There are several contradictions between the concepts of democracy and unfettered globalization. Professor Dani Rodrik’s work on the subject is about elucidating these contradictions which is at the centre of many political debates today. One of main reasons why deep globalization is antagonistic to national democracy is the undue power wielded by international capital. For most part what appear to be foreign investments into a local economy is actually fluid speculative capital. If the investment firm perceives the return on their investment to be unimpressive then it would not hesitate to pull out capital from the financial markets. This would lead to a fall in share prices and huge nominal losses to the other stakeholders – local partners, local firms and the national government. So the power of international capital gives its wielders the power to dictate terms to local governments, which in turn undermines democracy and nation-oriented policy making. There are numerous instances of this kind of veiled coercion in the era of globalization and it does not augur well for the future of civil society.
Professor Dani Rodrik cites numerous case studies which support the fact that integrating deeply to the global economy can cause instability to national governments. For example, countries that rely on international finance fare poorly over a period of time. The great collapse of the Argentinean economy is a classic illustration. Argentina’s Convertibility Law tied the national currency of Peso to the American dollar, pushing the economy into a destructive spiral. More recent, the same pattern of strangulation of national economies is witnessed in the cases of Greece, Cyprus, Italy, Portugal and Spain. Apart from causing instability to the national economy, it creates an array of related issues. These include high disparity between the super-rich and the abject poor, social and communal tensions, fissures in social harmony and the prospect of civil war, etc.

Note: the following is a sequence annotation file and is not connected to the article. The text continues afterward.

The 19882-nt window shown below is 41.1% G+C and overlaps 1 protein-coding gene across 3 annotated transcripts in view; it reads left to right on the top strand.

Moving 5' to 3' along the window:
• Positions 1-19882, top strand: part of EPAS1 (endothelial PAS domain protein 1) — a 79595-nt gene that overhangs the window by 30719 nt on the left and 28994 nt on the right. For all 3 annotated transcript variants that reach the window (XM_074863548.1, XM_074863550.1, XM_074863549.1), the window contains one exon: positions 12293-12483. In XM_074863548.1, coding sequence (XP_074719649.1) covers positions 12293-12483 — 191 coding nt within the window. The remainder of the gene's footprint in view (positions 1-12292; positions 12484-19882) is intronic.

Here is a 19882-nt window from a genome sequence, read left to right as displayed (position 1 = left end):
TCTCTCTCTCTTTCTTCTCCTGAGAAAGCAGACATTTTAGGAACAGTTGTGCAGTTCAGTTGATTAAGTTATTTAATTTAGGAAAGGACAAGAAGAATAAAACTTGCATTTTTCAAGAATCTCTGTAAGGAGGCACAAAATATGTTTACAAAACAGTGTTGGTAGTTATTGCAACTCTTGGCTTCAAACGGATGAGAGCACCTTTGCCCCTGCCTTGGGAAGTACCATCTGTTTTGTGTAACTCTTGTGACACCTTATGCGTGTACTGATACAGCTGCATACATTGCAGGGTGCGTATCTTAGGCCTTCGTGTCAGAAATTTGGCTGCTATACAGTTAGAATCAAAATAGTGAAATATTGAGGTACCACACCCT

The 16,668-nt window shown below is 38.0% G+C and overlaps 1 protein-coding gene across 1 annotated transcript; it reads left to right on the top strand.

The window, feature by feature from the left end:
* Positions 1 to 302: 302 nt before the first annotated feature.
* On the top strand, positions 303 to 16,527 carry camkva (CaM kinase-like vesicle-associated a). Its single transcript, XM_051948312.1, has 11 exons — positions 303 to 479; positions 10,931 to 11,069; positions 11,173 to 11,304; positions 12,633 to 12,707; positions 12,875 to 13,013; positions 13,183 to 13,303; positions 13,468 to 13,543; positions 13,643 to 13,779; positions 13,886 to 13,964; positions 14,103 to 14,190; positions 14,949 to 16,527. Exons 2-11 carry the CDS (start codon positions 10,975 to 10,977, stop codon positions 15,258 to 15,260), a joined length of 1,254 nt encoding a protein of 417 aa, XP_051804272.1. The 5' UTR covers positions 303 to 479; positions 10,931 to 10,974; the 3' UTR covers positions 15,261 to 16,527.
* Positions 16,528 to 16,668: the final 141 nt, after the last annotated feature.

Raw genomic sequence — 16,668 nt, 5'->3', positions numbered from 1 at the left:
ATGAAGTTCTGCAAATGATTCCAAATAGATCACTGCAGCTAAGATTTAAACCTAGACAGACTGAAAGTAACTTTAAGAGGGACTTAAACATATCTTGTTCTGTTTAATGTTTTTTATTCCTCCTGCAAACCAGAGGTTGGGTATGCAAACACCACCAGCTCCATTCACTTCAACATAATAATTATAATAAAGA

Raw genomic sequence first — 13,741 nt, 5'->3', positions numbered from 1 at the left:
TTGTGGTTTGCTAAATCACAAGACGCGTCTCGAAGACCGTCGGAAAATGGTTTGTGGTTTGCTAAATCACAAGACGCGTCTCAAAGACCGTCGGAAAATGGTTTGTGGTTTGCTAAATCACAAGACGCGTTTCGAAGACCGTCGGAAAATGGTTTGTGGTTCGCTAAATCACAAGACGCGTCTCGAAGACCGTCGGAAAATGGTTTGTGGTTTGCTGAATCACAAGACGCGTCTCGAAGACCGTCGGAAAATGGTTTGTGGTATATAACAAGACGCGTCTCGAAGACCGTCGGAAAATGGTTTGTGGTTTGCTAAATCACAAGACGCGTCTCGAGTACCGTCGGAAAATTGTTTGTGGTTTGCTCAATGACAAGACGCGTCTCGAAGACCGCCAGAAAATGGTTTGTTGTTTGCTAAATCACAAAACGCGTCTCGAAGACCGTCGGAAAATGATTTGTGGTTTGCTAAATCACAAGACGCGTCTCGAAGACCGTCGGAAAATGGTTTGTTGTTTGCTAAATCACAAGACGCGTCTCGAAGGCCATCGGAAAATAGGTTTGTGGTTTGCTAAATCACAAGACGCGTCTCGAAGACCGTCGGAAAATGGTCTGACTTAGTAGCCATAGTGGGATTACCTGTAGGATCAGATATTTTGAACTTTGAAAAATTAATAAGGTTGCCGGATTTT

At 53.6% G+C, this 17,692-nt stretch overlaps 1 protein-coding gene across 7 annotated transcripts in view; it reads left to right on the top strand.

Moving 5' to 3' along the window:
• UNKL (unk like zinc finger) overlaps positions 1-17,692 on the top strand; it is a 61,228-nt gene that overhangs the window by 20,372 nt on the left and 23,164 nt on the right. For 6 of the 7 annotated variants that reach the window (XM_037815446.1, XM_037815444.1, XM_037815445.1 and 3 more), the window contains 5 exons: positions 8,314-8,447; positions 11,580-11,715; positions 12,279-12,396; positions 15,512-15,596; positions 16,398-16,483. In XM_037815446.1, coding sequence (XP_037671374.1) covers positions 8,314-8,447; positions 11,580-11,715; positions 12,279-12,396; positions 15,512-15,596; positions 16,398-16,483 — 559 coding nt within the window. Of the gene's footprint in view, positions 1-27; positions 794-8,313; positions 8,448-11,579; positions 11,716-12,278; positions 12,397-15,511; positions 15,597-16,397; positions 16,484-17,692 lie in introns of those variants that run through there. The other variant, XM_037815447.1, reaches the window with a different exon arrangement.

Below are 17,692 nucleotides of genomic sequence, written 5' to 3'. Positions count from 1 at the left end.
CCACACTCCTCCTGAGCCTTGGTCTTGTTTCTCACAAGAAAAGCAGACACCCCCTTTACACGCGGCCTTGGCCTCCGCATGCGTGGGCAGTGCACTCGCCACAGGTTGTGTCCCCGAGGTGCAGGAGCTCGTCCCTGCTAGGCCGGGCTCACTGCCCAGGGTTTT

By allowing international firms a free reign in the economy, most of the local industries are put under pressure. As free trade agreements prevent subsidies for local industries, local firms with limited resources find themselves unable to compete with huge multi-national corporations. What unregulated free trade does is it makes the competition unfair and uneven. To the extent that stakeholders in local firms are citizens of a country, it is a blow to democracy and nationhood. In a sharp indictment of the lopsided rules promoted by the WTO, World Bank and the IMF, Rodrik states that fixed exchange rates and free capital mobility enslave smaller nations to other nations’ monetary policies. It entails the proposition of taking great risk for modest average growth. Rodrik calls this practice ‘trade fundamentalism’ and dispels the myth that greater capital inflow does not translate to greater economic growth.